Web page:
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Report on the National Equal Rights League Convention held in Washington, D.C., January 28, 1867.

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Report on the National Equal Rights League Convention held in Washington, D.C., January 28, 1867.











The executive bureau of the National Equal Rights League met on Monday in the chemical laboratory of the Smithsonian Institution. Present John M. Langston, Esq., president; also, Rev. J. W. Loguen, Prof. George B. Vashon, S.G. Brown, J.T. Mahoney, J.T. Rapier, Rev. D.W. Anderson, and Rev. H.M. Turner.

In the absence of the recording secretary, Professor Vashon was appointed acting secretary.

The president urged the necessity of the members of the bureau laboring earnestly in behalf of the league in their several localities; after which, at his suggestion, a motion was made and carried, that the country be districted for the several purposes of the N.E.R. League.

On motion of Rev. J.W. Loguen, it was unanimously voted that there be six districts, as follows:

1st. The six New England States.

2d. The four Middle States, Maryland and Virginia.

3d. West Virginia, Kentucky, Tennessee, Ohio, Indiana, Illinois and Michigan, Wisconsin, Minnesota, Iowa, Missouri and Kansas.

4th. North Carolina, South Carolina, Georgia, Alabama, Mississippi, Louisiana, Texas, Florida and Arkansas.

5th. The Pacific States.

6th. The District of Columbia and the Territories.
The bureau then proceeded to make appointments of superintendents for the several districts, as follows:

1st. Rev. Leonard Grimes, of Massachusetts.

2d. William Nesbit, of Pennsylvania.

3d. Charles H. Lanston, of Kansas.

4th. David Pickett, of South Carolina.

5th. Philip A. Bell, of California.

6th. Solomon G. Brown, of the District of Columbia.

J.T. Rapier having expressed a desire to resign his position in the executive bureau in favor of Abraham Smith, of Nashville, Tennessee, his resignation was received, and the vacancy filled as requested.

The several associations in the interest of the equal rights movement were taxed as follows: viz: Lorraine county E.R. League, Oberlin, Ohio, $10; State League of Ohio, $50; do. Of Indiana, $50; do. Of Kentucky, $50; do. Of Pennsylvania, $50; do. Of Michigan, $50; do. Of New Jersey, $25; do. Of Missouri, $50; do. Of Tennessee, $50; do. Of North Carolina, $50; do. Of New York, $100; do. Of Virginia, $50; do. Of Maryland, $50; do. Of Louisiana, $50; Georgia E.R. League, $100.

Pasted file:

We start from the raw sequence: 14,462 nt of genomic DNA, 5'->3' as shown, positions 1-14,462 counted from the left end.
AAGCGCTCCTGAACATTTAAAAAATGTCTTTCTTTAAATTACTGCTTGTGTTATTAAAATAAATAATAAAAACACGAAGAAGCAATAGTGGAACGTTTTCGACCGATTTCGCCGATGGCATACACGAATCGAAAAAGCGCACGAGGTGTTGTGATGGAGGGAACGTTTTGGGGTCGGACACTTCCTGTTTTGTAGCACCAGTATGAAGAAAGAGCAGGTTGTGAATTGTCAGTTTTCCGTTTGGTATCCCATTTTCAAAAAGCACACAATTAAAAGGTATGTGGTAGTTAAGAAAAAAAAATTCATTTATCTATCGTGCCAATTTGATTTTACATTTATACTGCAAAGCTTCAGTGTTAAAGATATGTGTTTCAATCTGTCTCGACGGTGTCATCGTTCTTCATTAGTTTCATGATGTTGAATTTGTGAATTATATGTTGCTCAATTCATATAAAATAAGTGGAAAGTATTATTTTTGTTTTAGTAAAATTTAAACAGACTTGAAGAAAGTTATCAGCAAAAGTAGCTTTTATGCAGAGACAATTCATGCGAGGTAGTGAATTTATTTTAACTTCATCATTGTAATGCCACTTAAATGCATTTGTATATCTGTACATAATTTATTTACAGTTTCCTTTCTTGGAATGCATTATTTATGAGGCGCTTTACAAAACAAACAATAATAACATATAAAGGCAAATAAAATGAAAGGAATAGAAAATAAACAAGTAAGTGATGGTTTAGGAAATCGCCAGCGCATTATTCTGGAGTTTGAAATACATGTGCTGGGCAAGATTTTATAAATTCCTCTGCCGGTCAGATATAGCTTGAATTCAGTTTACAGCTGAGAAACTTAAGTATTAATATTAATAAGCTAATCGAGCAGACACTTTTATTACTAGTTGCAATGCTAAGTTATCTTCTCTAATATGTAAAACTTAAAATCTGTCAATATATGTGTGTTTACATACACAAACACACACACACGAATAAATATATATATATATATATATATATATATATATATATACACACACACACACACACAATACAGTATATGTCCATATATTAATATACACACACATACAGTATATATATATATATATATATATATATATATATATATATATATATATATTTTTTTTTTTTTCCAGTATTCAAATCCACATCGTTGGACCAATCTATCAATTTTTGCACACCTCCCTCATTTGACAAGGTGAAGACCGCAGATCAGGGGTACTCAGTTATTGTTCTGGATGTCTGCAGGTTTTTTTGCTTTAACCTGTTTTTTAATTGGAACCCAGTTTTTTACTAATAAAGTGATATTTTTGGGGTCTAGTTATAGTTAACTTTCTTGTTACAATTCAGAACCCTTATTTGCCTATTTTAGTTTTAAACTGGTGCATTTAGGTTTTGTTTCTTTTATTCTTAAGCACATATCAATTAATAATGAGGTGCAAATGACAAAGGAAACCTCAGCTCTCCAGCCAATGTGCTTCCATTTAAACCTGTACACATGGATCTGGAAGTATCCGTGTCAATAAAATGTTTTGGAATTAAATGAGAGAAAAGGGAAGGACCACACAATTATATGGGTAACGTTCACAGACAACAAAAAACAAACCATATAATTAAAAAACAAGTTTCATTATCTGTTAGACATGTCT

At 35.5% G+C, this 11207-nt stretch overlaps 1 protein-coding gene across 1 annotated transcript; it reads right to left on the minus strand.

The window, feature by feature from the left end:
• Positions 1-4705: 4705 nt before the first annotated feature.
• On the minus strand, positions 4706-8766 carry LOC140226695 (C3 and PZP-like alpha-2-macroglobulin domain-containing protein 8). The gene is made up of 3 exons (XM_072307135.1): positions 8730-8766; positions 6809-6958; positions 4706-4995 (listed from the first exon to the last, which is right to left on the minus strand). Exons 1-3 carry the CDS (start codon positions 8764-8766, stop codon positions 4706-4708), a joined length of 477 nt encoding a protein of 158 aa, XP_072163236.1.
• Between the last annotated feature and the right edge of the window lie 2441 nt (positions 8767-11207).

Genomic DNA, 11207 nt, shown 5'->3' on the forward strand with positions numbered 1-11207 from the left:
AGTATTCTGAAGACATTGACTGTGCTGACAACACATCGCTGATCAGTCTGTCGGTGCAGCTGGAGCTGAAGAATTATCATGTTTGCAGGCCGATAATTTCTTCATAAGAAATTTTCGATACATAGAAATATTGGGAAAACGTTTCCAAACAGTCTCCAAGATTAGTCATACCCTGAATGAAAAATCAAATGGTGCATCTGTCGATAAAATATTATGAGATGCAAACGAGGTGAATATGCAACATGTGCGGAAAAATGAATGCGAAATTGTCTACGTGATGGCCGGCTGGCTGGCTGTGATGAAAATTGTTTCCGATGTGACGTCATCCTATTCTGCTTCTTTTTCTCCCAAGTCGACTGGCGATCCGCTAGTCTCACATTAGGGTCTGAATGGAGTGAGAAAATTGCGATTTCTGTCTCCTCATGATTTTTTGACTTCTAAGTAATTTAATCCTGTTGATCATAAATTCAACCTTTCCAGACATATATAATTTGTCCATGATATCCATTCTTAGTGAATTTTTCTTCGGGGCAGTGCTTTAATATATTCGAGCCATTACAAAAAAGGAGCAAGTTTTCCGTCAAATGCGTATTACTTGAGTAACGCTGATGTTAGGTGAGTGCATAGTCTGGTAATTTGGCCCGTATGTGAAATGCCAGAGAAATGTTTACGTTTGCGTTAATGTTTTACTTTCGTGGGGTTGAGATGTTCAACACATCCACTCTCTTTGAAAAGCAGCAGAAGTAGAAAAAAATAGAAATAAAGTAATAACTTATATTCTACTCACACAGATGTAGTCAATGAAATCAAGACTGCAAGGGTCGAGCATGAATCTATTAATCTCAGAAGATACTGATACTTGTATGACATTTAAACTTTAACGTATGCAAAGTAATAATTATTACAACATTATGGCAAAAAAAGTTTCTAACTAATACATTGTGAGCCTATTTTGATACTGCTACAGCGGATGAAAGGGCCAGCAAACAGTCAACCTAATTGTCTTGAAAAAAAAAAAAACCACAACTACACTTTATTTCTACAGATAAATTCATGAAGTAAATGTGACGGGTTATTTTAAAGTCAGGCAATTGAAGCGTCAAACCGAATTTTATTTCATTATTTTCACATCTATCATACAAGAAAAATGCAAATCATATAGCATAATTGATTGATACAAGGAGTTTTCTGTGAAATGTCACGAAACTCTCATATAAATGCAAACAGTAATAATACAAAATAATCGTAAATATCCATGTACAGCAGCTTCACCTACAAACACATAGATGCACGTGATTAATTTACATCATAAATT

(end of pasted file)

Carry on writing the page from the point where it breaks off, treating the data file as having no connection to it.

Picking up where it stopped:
The President paid in $14 on account of the Lorraine county E.R. League, at Oberlin, Ohio.

On motion, adjourned.


A number of letters were read at the meeting of the convention on Saturday, among which were the following:



John M. Langston, Esq., President of the N.E.R. League:

MY DEAR SIR: Yours of the 17th ult. Has been received. In it you request me to attend the National Convention of colored men about to be convened at the seat of Government, and if not convenient so to do, to address you “a letter containing” my views “with regard to the league, and its mission” and duty.

I regret to say that my obligation to the University, which we are diligently laboring to make a success, compel me to remain at home during the winter, and, therefore, I proceed to lay before you my views concerning what I conceive to be the mission of the N.E.R.L.

In the absence of the constitution of the league, I infer its mission from its name to be the enfranchisement of the millions of colored men in this Republic.

This is a noble mission, but its execution is difficult. Those upon whom we have to operate are numerous, rich, powerful, and haughty; those for whom we labor are comparatively few, while they are really poor and despised.

Nevertheless, the duty of the league is to labor morning, noon, and night-in season, out of season-by every effective agent and every lawful means, to produce a radical change in the public mind and a reformation in the constitutions of the several States where colored men are now disfranchised. That freedom is a sheer humbug unless the ballot is seen in what is now transpiring throughout the South. In Maryland, in Carolina, in Louisiana, black men are still sold by the order of the class of men whose business is to protect the weak against the aggressions of the strong. Sold into slavery and held in slavery in defiance of the Constitution of the United States, and that too within fifty miles of Washington city. In all the rebel States colored men are beaten, whipped, and murdered at the will of impenitent rebels and the General Government cannot or will not deliver them. That this state of things will continue so until the colored men of the land are universally enfranchised is as certain as that the spirit of slavery still rules the South, and that the dominant class believe themselves born to dictate and rule justice or no justice law or no law Constitution or no Constitution.

How long this state of things will exist I know not certainly until there be a radical change in the public mind, North and South. But how shall this change be brought about? By labor, faith and prayer. This is the work the duty the obligation of the N.E.R. League, as it is of every man and every association of men who has consecrated his or their energies to the God like world of elevating humanity because it is humanity.

I say labor, there is no success without this. And yet it is true there is no successful labor without faith, still more, there is no successful faith without prayer to him who holds the races in his hands, as butter flies in the hands of a boy, to be preserved or to be crushed according to the purposes of his unerring wisdom and unutterable love.